Key Terms:

Rack

A rack, in an IT context, is a supporting framework that holds hardware modules. In this context, racks typically contain servers, hard disk drives and other computing equipment. Racks make it possible to contain a lot of equipment in a small physical footprint without requiring shelving.

Bare metal server

A bare metal server is a physical server dedicated to a single tenant. The server’s tenant can optimize the server according to its needs for performance, security and reliability. The alternative to a bare metal server is a hypervisor server, in which multiple users share a virtual server’s compute, storage and other resources.

Hypervisor

A hypervisor is an operating system / software that can create virtual machines (VM) within a bare metal server. Can be classified as a Type 1 or Type 2 Hypervisor based on abstraction level.

Virtual machine

A virtual machine is a computer file, typically called an image, which behaves like an actual computer. In other words, creating a computer within a computer. It runs in a window, much like any other programme, giving the end user the same experience on a virtual machine as they would have on the host operating system itself. The virtual machine is sandboxed from the rest of the system, meaning that the software inside a virtual machine cannot escape or tamper with the computer itself.

Nm (45 nm)

The size of the features (the elements that make up the structures on a chip) are measured in nanometers. A 22 nm process technology refers to features 22 nm or 0.22 µm in size. Also called a “technology node” and “process node,” early chips were measured in micrometers


Ongoing Debate : Will Paas Eat up IaaS Demand?

There are lots of discussions flooding in the internet about PaaS companies. Many web development firms are moving away from managing shared servers to PaaS providers like AWS Lambda and Google AppEngine. Reasons revolve around high overheads involved in managing resources and paying for unused capacity. But the decrease in demand due to these reasons is overshadowed by the cumulative growth in industry as a whole. Moreover, majority of the custom implementation of stacks still require a dedicated server and PaaS frameworks are not yet evolved which can undertake all th use cases.

Outlook

Public Cloud Computing industry is growing at a fast rate. Global leaders like Amazon, IBM will be the market makers but many local players are competing by providing price differentiation to customers. Amidst rapidly evolving technology, the stakeholders must ensure that they are in the forefront in adopting latest technology and maintaining the costs under a level.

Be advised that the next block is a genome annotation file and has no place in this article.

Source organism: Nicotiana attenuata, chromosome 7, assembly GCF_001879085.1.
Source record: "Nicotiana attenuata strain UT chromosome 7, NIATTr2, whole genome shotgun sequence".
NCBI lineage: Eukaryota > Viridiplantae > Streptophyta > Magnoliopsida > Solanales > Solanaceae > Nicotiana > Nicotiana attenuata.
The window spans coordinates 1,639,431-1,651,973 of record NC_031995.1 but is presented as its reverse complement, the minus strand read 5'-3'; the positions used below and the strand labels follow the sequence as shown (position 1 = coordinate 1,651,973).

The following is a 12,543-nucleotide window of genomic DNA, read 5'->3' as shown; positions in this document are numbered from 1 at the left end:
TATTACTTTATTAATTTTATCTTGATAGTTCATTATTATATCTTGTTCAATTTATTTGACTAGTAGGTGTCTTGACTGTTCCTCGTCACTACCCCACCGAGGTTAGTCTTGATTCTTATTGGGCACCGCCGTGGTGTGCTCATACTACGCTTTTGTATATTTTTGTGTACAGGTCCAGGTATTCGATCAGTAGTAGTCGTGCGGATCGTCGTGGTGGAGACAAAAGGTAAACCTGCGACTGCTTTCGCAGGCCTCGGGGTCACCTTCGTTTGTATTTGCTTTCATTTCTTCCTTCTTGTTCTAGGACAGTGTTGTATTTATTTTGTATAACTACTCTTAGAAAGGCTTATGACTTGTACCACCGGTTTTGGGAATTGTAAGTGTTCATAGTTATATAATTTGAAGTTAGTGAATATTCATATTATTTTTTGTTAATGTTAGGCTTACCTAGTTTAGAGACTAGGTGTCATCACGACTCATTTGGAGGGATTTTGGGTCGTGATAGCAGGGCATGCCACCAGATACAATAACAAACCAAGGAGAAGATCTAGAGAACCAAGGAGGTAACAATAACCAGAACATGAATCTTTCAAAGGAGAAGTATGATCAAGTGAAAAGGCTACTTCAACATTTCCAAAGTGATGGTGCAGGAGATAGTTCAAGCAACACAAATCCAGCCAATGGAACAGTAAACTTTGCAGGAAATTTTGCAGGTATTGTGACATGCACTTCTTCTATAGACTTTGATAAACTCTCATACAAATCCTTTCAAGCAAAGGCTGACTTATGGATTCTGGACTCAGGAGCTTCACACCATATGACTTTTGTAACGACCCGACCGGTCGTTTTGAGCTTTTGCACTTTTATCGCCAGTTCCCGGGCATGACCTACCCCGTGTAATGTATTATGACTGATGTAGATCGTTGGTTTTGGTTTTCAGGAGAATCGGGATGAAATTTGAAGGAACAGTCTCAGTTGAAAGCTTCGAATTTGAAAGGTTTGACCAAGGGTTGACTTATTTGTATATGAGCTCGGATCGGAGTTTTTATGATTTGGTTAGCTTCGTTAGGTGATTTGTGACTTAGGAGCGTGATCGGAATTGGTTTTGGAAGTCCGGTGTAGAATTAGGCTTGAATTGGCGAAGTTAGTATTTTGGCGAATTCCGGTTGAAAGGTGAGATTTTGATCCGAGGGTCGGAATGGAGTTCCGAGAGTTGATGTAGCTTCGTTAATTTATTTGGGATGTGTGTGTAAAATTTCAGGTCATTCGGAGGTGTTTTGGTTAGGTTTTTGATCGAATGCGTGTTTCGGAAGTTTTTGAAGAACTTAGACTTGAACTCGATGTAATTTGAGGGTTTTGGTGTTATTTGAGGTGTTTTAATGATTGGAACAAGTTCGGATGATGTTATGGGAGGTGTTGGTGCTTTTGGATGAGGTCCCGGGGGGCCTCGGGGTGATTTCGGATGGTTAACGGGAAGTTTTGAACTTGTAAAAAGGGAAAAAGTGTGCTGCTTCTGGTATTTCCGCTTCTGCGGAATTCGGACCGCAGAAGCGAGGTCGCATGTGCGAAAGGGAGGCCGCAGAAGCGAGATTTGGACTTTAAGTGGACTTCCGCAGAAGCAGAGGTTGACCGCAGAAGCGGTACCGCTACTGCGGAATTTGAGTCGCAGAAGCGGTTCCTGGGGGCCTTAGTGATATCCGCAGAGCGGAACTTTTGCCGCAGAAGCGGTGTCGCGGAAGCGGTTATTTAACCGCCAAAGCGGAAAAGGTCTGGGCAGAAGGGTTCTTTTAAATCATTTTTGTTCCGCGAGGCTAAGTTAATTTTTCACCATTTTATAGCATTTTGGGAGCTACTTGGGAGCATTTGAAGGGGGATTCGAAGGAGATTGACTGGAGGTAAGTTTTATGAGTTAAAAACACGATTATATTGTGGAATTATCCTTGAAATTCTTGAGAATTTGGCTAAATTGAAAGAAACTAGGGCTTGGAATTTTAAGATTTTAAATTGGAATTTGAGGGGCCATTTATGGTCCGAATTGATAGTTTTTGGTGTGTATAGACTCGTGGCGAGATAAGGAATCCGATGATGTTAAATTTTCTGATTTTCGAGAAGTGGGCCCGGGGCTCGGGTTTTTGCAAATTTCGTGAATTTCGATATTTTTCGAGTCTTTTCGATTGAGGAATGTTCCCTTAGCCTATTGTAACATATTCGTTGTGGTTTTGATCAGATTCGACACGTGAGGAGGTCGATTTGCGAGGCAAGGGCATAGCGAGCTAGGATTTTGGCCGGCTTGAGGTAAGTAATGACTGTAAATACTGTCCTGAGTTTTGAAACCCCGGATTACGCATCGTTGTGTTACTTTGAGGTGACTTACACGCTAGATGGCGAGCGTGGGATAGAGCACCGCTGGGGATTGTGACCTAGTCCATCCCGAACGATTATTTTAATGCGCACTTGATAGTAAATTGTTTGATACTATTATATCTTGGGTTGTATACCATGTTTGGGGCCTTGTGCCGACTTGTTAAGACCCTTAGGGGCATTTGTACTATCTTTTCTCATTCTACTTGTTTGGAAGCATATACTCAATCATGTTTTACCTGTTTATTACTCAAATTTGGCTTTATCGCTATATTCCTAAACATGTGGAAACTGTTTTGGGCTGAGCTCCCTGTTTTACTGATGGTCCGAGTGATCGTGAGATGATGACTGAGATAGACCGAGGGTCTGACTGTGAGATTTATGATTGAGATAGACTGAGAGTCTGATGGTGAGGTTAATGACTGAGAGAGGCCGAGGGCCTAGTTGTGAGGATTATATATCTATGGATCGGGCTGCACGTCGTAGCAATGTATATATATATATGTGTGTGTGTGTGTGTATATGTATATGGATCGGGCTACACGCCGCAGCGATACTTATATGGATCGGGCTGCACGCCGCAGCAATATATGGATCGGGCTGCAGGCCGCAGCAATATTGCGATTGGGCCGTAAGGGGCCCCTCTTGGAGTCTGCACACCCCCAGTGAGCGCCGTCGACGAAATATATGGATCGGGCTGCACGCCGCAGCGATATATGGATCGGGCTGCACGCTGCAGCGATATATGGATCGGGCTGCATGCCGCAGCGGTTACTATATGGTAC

Disclaimers :

The information herein is used as per the available sources of bseindia.com, company’s annual reports & other public database sources. Alpha Invesco is not responsible for any discrepancy in the above mentioned data. Investors should seek advice of their independent financial advisor prior to taking any investment decision based on this report or for any necessary explanation of its contents

Future estimates mentioned herein are personal opinions & views of the author. For queries / grievances  – support@alphainvesco.com or call our support desk at 020-65108952.

SEBI registration No : INA000003106

Readers are responsible for all outcomes arising of buying / selling of particular scrip / scrips mentioned here in. This report indicates opinion of the author & is not a recommendation to buy or sell securities. Alpha Invesco & its representatives do not have any vested interest in above mentioned securities at the time of this publication, and none of its directors, associates have any positions / financial interest in the securities mentioned above. 

Alpha Invesco, or it’s associates are not paid or compensated at any point of time, or in last 12 months by any way from the companies mentioned in the report.

Alpha Invesco & it’s representatives do not have more than 1% of the company’s total shareholding. Company ownership of the stock : No, Served as a director / employee of the mentioned companies in the report : No. Any material conflict of interest at the time of publishing the report : No.

The views expressed in this post accurately reflect the authors personal views about any and all of the subject securities or issuers; and no part of the compensations, if any was, is or will be, directly or indirectly, related to the specific recommendation or views expressed in the report.